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I have been reading questions and answers related to this in here but none proposed this, does it have flaws?

  1. The user has his password that I stored hashed in my server
  2. He visits login and I supply a cleartext random string
  3. The javascript in the login page hashes his password, appends the cleartext, rehashes the whole string and sends it to the server
  4. The server takes the hashed password from the DB appends the cleartext, rehashes and compares

I think this method protects against password disclosure and replay attacks as long as the random string is not predictable and cannot be reused in a reasonable amount of time.

Are there any flaws in this algorithm?

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The biggest issue that I see is that you're solving a problem that has already been solved (by SSL) and if you don't use SSL in your scheme, you're still exposed to man-in-the-middle and session hijacking vulnerabilities. If you are using SSL already, this is all unnecessary complexity, and as we know, complexity is bad for security.

So, the flaw in your algorithm is that you're not protecting the communication channel. Without that, your algorithm is not particularly secure, and with that, your algorithm is not particularly necessary.

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You make a good point, I guess about stealing cookies etc.. but I am interested in removing SSL from the common practice of only using it for login form and then keep clear HTTP for the rest. SSL can be expensive and most providers will not give it to you on a free plan. – Arkaitz Jimenez Jan 24 '14 at 15:27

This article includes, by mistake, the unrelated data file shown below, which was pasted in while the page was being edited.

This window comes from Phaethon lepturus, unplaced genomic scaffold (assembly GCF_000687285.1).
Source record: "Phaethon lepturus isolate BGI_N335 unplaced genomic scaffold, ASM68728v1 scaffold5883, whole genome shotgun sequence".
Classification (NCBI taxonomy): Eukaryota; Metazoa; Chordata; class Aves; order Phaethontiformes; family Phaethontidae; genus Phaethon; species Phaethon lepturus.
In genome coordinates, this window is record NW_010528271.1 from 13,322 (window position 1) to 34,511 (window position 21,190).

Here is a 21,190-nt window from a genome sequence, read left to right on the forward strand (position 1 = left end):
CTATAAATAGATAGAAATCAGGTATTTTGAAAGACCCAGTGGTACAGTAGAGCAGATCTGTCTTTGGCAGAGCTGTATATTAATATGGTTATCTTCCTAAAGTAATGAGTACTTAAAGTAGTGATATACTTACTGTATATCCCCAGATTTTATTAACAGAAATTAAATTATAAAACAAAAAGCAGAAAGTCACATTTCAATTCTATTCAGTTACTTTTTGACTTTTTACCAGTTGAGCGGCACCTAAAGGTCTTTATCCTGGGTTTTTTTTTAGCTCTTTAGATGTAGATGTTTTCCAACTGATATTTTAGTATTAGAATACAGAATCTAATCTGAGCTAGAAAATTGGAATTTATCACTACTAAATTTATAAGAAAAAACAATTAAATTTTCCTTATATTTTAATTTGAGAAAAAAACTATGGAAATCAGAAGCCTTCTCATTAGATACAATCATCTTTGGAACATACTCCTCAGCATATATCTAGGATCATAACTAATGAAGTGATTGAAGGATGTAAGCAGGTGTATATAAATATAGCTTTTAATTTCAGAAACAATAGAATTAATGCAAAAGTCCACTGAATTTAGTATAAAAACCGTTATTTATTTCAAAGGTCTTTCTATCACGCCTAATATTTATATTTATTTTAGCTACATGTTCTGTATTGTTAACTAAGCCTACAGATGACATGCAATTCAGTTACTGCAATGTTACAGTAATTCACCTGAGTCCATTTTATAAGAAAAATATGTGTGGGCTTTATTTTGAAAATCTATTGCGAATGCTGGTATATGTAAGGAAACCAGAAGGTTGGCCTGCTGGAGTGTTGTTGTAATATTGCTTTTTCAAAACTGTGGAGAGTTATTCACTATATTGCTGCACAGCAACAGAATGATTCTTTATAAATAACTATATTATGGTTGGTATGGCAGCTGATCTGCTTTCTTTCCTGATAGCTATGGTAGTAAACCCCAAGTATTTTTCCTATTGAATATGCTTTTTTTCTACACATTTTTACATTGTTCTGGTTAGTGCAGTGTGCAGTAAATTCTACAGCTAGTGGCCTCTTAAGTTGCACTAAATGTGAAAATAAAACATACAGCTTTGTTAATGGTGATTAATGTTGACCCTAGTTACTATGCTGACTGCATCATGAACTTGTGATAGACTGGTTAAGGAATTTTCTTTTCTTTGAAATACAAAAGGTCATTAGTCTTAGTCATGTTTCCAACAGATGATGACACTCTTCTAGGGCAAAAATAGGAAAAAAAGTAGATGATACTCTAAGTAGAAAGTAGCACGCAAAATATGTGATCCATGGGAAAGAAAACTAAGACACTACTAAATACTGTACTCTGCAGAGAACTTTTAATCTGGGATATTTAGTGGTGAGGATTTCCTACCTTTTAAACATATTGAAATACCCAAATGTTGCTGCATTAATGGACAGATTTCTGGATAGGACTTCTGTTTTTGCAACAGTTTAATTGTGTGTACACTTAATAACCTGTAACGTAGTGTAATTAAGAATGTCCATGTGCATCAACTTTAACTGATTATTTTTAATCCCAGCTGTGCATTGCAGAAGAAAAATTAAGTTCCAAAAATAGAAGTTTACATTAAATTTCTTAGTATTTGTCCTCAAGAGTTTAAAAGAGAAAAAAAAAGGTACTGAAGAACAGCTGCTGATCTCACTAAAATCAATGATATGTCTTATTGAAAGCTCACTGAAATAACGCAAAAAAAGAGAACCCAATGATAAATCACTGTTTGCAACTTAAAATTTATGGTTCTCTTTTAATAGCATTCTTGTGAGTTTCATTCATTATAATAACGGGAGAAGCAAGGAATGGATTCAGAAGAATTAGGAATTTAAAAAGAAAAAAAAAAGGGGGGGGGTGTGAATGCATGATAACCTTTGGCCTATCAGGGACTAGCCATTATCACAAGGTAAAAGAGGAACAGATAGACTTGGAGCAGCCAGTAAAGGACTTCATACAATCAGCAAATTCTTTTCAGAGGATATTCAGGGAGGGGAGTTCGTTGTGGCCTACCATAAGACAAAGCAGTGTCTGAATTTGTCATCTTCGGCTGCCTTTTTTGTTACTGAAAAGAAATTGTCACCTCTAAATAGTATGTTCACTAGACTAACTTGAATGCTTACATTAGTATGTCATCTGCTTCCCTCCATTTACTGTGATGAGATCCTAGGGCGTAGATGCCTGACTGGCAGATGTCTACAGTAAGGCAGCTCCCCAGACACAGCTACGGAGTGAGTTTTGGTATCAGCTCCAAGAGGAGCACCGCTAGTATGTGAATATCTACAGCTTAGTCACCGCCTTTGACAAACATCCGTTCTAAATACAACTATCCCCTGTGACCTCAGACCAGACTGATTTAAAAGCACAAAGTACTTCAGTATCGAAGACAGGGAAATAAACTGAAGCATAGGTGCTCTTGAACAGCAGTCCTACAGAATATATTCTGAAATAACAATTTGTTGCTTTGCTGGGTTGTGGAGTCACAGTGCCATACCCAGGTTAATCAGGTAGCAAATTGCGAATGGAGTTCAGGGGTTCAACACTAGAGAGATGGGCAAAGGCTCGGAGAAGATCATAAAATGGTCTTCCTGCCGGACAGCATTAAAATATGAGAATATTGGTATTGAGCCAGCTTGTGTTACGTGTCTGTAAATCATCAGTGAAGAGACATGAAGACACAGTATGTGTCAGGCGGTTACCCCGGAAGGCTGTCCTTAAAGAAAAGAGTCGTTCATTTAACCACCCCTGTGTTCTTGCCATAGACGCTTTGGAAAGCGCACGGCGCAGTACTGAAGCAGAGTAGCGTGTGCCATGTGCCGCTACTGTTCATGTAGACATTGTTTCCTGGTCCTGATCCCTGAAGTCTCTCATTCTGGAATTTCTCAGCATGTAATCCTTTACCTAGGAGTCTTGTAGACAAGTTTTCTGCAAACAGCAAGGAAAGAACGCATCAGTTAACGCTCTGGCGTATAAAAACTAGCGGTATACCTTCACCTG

I agree with the previous answer about using SSL, but I will address the algorithm specifically here.

To break your algorithm, an attacker would need to do one of the following:

  1. Learn the user's plaintext password
  2. Learn the user's hashed password
  3. Learn the cleartext random string plus the double-hashed password

Assume that an attacker knows or can guess the hash algorithm that you use.

There are several ways to achieve (1) that lie outside your algorithm. Common-passwords, password reuse, etc.

The hashed password (2) is essentially a password as well, since you will accept anybody who submits the hashed password + the random plaintext. So if an attacker can find the hashed password on either the client or the server, then he can login to your site.

(3) is interesting, and is a likely attack vector. Without SSL, an attacker can sniff to find both elements from (3) - he will hear the random plaintext coming from the server and then the double-hashed password going to the server. Then he can use password-guessing tools to determine the original password. Start with a list of common passwords, hash them, add the cleartext, and then hash again. The time that it takes to crack will depend on the strength of the password and the size of the hash algorithm. He could also try using a rainbow table to find the 'hashed password'+'random plaintext' string.

Your security would be improved by finding a way to prevent the attacker from sniffing the exchange at all.

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